Full stop. End of questioning. Coincidence or not, it's too perfect to pass up an opportunity to see the parallels between art and life.

Needless to say, it sees Jim hauled back to New York, having blown his exclusive interview. But not before we get the Jim-Hallie kiss we'd waited four episodes to see. Sexual tension resolved.

Unintended Consequence #3

After a first season where Maggie was chastised for being weak, ditzy and completely incapable of holding her own life together without the assistance of men, we have a character arc that specifically focuses on shedding her of that image.

And so we're back in the deposition room with Maggie 2.0 (or 'the onion', as litigator Rebecca Halliday duly compares) to uncover what really went on in Africa.

After taking much joy in bursting Halliday's Westernised bubble ("What could possibly cause a fluctuation of four to nine hours in the travel time?" "Sometimes mud, sometimes genocide"), Maggie recounts her war story.

As it stands, the heroine's journey took an altogether different route. Sidetracked from their final destination, they rested for a night in a local orphanage. Cue adorable doe-eyed Daniel, enamoured with blonde hair he's never encountered before, who fast endears himself to Maggie as they bond over picture books.

But thieves strike in the night, trying to steal cameras and equipment, and Maggie's attempt to rescue Daniel via piggy-back sees him take a bullet meant for her. It visibly shatters her, and her mission of self-discovery discovers something else entirely.

And we now realise why Will leapt to her defence so whole-heartedly in the first episode, why he said if it happened to you "you would kill yourself for the rest of your life. You'd sit in the middle of the room and cry forever."

So ask, and ye shall receive, for here's Sorkin's reply to the Maggie critics – a chain of events that would remove anyone of their innocence. And he embellishes it with a revamped hairstyle to boot.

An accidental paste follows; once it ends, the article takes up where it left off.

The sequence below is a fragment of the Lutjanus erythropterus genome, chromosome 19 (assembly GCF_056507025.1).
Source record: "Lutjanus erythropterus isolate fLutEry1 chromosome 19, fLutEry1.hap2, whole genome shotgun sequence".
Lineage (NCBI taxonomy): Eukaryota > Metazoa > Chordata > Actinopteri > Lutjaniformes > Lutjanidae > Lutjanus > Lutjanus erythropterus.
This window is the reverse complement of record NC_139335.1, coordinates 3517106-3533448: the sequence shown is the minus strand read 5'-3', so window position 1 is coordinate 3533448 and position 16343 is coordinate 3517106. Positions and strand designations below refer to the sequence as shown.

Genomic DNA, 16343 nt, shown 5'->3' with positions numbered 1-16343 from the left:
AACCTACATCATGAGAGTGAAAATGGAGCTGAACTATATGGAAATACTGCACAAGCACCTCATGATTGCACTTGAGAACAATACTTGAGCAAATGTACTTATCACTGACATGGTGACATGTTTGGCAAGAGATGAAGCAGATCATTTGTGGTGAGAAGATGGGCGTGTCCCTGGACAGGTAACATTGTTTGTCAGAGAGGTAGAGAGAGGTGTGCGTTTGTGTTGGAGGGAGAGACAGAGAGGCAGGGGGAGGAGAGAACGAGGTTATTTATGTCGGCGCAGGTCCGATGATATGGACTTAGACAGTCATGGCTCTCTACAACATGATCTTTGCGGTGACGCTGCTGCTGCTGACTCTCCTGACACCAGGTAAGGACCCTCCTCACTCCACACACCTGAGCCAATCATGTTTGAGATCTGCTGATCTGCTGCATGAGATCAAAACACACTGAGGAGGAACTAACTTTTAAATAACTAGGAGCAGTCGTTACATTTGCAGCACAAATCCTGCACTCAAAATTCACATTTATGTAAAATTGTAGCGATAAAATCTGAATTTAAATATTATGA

So what's the moral here? Complain hard enough, and Sorkin might listen. You can't blame him for not taking the feedback onboard.

And now for the News In Brief...

The Aaron Sorkin Musical Variety Hour

Sorkin took a break this week from his musical interludes – the sombre tone didn't really warrant it – but it allows us to hypothesise what he could have used to nicely wrap up the episode in a melodic package. In line with the theme of the episode, perhaps You Can't Always Get What You Want by The Rolling Stones?

The Zuckerberg Zinger Award

This week, it's a tie!

I couldn't split between Mac assuring Dantana she respected his Genoa tip – "I can't ignore the evidence. It's not like I'm in congress!" – and Neal's advice to Shelley before she walks into the lion's den that is Will McAvoy's guest chair: "Don't refer to the 'mainstream media' – it always sounds like a losing team complaining about the ref".

Um, a bit far?

I still am yet to get over how unbelievable the Genoa tip is turning out to be. Not only is Twitter now a source of verification – because, of course, some casual villager in Pakistan is going to be well-versed in military jargon – but now we just happen to have a source appear out of nowhere, a friend of a friend of someone Neal met in a park. This is boding well.

Terry Smith is up next with the Capitol Report.